Forster on friendship -
He was thinking of the irony of friendship – so strong it is, and so fragile. We fly together, like straws in an eddy, to part in the open stream. Nature has no use for us: she has cut her stuff differently. Dutiful sons, loving husbands, responsible fathers – these are what she wants, and if we are friends it must be in our spare time.
- And through his characters:
I would rather write, and you can guess what kind of letter this is when I say it is a fair copy: I have been making rough drafts all the morning. When I talk I get angry, and also at times try to be clever – two reasons why I fail to get attention paid to me. This is a letter of the prudent sort. If it makes you break off the engagement, its work is done. You are not a person who ought to marry at all. You are unfitted in body: that we once discussed. You are also unfitted in soul: you want and you need to like many people, and a man of that sort ought not to marry. ‘You never were attached to that great sect’ who can like one person only, and if you try to enter it you will find destruction. I have read in books – and I cannot afford to despise books, they are all that I have to go by – that men and women desire different things. Man wants to love mankind; woman wants to love one man. When she has him her work is over. She is the emissary of Nature, and Nature’s bidding has been fulfilled. But man does not care a damn for Nature – or at least only a very little damn. He cares for a hundred things besides, and the more civilized he is the more he will care for these other hundred things, and demand not only a wife and children, but also friends, and work, and spiritual freedom. I believe you to be extraordinarily civilized.
Shelthorpe, 9 Sawston Park Road,
But I’m in love – a detail you’ve forgotten. I can’t listen to English Essays. The wretched Agnes may be an ‘emissary of Nature’, but I only grinned when I read it. I may be extraordinarily civilized, but I don’t feel so; I’m in love, and I’ve found a woman to love me, and I mean to have the hundred other things as well. She wants me to have them – friends, and work, and spiritual freedom, and everything. You and your books miss this, because your books are too sedate. Read poetry – not only Shelley. Understand Beatrice, and Clara Middleton, and Brünnhilde in the first scene of Götterdämmerung. Understand Goethe when he says ‘the eternal feminine leads us on’, and don’t write another English Essay.
Yours ever affectionately,
What am I to say? ‘Understand Xanthippe and Mrs Bennet, and Elsa in the question scene of Lohengrin’? ‘Understand Euripides when he says the eternal feminine leads us a pretty dance’? I shall say nothing of the sort. The allusions in this English Essay shall not be literary. My personal objections to Miss Pembroke are as follows: (1) She is not serious. (2) She is not truthful.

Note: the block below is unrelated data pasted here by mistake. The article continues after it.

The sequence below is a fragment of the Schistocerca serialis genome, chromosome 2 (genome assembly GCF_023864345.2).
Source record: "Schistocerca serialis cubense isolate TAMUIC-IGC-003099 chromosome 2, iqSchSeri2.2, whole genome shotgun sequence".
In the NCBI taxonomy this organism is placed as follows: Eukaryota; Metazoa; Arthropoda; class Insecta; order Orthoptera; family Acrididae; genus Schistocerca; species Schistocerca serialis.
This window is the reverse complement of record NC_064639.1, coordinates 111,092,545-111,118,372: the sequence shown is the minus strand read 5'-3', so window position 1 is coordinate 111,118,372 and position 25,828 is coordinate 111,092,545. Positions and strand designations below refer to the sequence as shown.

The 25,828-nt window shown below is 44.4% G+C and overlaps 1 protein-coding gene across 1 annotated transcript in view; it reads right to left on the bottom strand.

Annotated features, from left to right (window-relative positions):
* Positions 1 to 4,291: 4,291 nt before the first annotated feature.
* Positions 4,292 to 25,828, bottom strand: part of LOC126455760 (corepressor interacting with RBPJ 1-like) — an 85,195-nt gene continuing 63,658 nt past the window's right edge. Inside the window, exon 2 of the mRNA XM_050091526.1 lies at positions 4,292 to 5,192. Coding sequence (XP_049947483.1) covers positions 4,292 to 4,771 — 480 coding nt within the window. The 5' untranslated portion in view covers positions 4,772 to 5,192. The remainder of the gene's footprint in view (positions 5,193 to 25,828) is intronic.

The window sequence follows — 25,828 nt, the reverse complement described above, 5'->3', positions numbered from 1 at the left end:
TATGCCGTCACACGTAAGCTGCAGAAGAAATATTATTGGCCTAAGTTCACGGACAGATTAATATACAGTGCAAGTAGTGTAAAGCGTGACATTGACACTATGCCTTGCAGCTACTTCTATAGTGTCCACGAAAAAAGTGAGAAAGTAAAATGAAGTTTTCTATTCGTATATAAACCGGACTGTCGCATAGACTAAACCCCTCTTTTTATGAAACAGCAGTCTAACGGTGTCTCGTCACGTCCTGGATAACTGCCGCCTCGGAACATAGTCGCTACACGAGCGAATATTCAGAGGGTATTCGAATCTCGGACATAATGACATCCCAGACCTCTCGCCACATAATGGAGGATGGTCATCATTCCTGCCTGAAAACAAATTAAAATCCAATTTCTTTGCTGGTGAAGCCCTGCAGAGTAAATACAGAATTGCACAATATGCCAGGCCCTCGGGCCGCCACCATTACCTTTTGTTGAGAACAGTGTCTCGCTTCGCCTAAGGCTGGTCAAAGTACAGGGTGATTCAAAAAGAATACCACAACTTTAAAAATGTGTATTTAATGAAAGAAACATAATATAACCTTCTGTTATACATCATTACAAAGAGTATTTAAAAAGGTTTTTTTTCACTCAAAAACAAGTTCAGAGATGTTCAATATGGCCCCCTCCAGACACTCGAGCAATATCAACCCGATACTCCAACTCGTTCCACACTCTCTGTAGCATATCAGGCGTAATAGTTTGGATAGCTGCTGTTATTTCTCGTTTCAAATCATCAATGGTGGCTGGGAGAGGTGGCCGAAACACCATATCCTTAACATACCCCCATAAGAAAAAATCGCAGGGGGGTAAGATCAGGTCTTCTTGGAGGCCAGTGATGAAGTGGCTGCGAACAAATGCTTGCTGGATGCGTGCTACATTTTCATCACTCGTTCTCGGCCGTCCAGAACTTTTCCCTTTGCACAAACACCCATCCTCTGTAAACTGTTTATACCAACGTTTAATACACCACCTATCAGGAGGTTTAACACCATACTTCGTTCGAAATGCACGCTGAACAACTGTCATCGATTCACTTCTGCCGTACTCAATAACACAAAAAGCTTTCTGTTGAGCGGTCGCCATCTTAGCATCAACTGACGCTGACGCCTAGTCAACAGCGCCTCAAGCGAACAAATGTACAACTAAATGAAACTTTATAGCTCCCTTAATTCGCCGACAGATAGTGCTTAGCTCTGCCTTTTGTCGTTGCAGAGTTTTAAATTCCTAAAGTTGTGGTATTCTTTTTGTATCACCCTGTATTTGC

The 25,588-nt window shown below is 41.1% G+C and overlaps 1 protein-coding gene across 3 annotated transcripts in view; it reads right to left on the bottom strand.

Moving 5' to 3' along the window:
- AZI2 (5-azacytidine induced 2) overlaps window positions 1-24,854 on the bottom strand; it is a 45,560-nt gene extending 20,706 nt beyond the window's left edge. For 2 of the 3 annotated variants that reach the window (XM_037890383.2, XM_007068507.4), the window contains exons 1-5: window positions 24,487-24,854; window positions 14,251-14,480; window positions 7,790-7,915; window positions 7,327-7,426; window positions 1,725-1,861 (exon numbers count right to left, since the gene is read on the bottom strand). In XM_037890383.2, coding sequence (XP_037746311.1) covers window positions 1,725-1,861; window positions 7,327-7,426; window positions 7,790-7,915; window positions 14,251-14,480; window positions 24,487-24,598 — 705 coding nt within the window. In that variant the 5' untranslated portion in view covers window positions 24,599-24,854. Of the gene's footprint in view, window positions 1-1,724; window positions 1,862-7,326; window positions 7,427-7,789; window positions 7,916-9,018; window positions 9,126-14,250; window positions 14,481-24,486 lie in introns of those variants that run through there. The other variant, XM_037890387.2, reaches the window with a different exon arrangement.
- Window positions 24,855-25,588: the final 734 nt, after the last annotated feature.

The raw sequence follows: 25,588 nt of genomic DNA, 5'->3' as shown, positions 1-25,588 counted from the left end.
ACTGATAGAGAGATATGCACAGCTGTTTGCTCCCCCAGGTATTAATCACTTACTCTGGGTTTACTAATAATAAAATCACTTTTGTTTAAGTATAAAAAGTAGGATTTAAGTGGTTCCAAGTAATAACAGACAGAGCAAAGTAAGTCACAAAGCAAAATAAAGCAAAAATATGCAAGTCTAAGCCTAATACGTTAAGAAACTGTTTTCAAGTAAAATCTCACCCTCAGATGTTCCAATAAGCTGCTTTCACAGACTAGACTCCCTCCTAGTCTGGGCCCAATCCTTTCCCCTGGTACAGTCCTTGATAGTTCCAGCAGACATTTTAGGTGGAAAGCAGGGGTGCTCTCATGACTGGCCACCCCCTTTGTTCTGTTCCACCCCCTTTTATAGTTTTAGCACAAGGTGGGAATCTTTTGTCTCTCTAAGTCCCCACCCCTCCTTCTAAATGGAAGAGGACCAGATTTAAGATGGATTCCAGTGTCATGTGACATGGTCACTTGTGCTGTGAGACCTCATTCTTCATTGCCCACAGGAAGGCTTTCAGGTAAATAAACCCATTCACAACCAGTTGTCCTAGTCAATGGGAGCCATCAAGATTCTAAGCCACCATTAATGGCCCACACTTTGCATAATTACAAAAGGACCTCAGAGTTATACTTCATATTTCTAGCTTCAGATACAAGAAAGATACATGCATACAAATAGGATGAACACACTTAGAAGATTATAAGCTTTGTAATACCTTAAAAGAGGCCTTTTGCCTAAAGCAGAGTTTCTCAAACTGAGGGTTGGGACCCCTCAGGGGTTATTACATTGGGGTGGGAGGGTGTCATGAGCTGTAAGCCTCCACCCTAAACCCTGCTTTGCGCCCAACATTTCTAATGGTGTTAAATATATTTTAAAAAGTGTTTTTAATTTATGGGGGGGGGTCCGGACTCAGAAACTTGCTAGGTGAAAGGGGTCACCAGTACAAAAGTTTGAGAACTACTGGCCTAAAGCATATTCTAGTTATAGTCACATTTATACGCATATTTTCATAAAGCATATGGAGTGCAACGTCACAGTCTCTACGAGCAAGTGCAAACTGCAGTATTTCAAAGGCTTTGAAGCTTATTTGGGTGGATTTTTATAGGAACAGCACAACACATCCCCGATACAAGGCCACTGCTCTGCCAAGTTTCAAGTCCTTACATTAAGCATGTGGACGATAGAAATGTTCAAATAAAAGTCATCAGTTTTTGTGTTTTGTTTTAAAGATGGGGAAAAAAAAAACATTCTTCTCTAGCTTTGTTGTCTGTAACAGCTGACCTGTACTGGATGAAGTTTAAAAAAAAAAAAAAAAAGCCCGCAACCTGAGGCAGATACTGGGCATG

Shelthorpe, 9 Sawston Park Road,
My dear Stewart,
You couldn’t know. I didn’t know for a moment. But this letter of yours is the most wonderful thing that has ever happened to me yet – more wonderful (I don’t exaggerate) than the moment when Agnes promised to marry me. I always knew you liked me, but I never knew how much until this letter. Up to now I think we have been too much like the strong heroes in books who feel so much and say so little, and feel all the more for saying so little. Now that’s over and we shall never be that kind of an ass again. We’ve hit – by accident – upon something permanent. You’ve writen to me, ‘I hate the woman who will be your wife’, and I write back, ‘Hate her. Can’t I love you both?’ She will never come between us, Stewart (she wouldn’t wish to, but that’s by the way), because our friendship has now passed beyond intervention. No third person could break it. We couldn’t ourselves, I fancy. We may quarrel and argue till one of us dies, but the thing is registered. I only wish, dear man, you could be happier. For me, it’s as if a light was suddenly held behind the world.
Forster really had something to say in this novel and is not holding back. Most of the people around our MC (Frederick "Rickie" Elliot) are horrible. I am not sure if Ansel is one of them or whether he really does care for Rickie but is incapable of expressing it.
I'm also wondering if the axe that Forster is grinding is based on something personal to his life. It might be conceivable, as the MC is being attacked from all sides for his perceived short-comings (such as being sensitive), which seems to be a theme in Forster's novels.
No doubt, I'll follow up with a Forster bio before too long.
I have both Wendy Moffat's "E.M. Forster : a new life" and Nicola Beauman's "Morgan : a biography of E.M. Forster" on order from the library. I am particularly curious about the Beauman bio, as I rather enjoy her editorial work and her Persephone Books newletters.